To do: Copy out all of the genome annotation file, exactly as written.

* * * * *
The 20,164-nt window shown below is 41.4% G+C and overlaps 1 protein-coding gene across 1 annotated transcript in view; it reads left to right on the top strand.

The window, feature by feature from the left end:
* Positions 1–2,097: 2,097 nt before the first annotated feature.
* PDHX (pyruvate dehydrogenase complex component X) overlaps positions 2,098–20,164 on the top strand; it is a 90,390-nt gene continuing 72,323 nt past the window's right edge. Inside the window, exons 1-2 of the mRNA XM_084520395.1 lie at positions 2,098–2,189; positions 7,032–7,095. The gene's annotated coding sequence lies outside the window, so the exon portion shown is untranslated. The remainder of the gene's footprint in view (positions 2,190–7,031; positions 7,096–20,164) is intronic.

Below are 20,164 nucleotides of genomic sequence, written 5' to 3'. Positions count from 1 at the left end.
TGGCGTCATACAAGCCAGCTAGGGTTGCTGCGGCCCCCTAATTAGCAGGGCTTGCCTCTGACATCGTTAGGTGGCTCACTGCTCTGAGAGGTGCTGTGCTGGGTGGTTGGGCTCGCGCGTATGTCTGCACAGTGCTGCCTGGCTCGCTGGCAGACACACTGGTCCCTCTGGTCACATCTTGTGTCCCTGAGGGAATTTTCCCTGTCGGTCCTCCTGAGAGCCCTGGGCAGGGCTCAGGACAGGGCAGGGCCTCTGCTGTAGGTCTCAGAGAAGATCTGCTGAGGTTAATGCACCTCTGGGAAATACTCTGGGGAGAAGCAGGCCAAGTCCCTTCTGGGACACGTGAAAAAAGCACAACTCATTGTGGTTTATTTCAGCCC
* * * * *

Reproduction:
The 20,164-nt window shown below is 41.4% G+C and overlaps 1 protein-coding gene across 1 annotated transcript in view; it reads left to right on the top strand.

The window, feature by feature from the left end:
* Positions 1–2,097: 2,097 nt before the first annotated feature.
* PDHX (pyruvate dehydrogenase complex component X) overlaps positions 2,098–20,164 on the top strand; it is a 90,390-nt gene continuing 72,323 nt past the window's right edge. Inside the window, exons 1-2 of the mRNA XM_084520395.1 lie at positions 2,098–2,189; positions 7,032–7,095. The gene's annotated coding sequence lies outside the window, so the exon portion shown is untranslated. The remainder of the gene's footprint in view (positions 2,190–7,031; positions 7,096–20,164) is intronic.

Below are 20,164 nucleotides of genomic sequence, written 5' to 3'. Positions count from 1 at the left end.
TGGCGTCATACAAGCCAGCTAGGGTTGCTGCGGCCCCCTAATTAGCAGGGCTTGCCTCTGACATCGTTAGGTGGCTCACTGCTCTGAGAGGTGCTGTGCTGGGTGGTTGGGCTCGCGCGTATGTCTGCACAGTGCTGCCTGGCTCGCTGGCAGACACACTGGTCCCTCTGGTCACATCTTGTGTCCCTGAGGGAATTTTCCCTGTCGGTCCTCCTGAGAGCCCTGGGCAGGGCTCAGGACAGGGCAGGGCCTCTGCTGTAGGTCTCAGAGAAGATCTGCTGAGGTTAATGCACCTCTGGGAAATACTCTGGGGAGAAGCAGGCCAAGTCCCTTCTGGGACACGTGAAAAAAGCACAACTCATTGTGGTTTATTTCAGCCC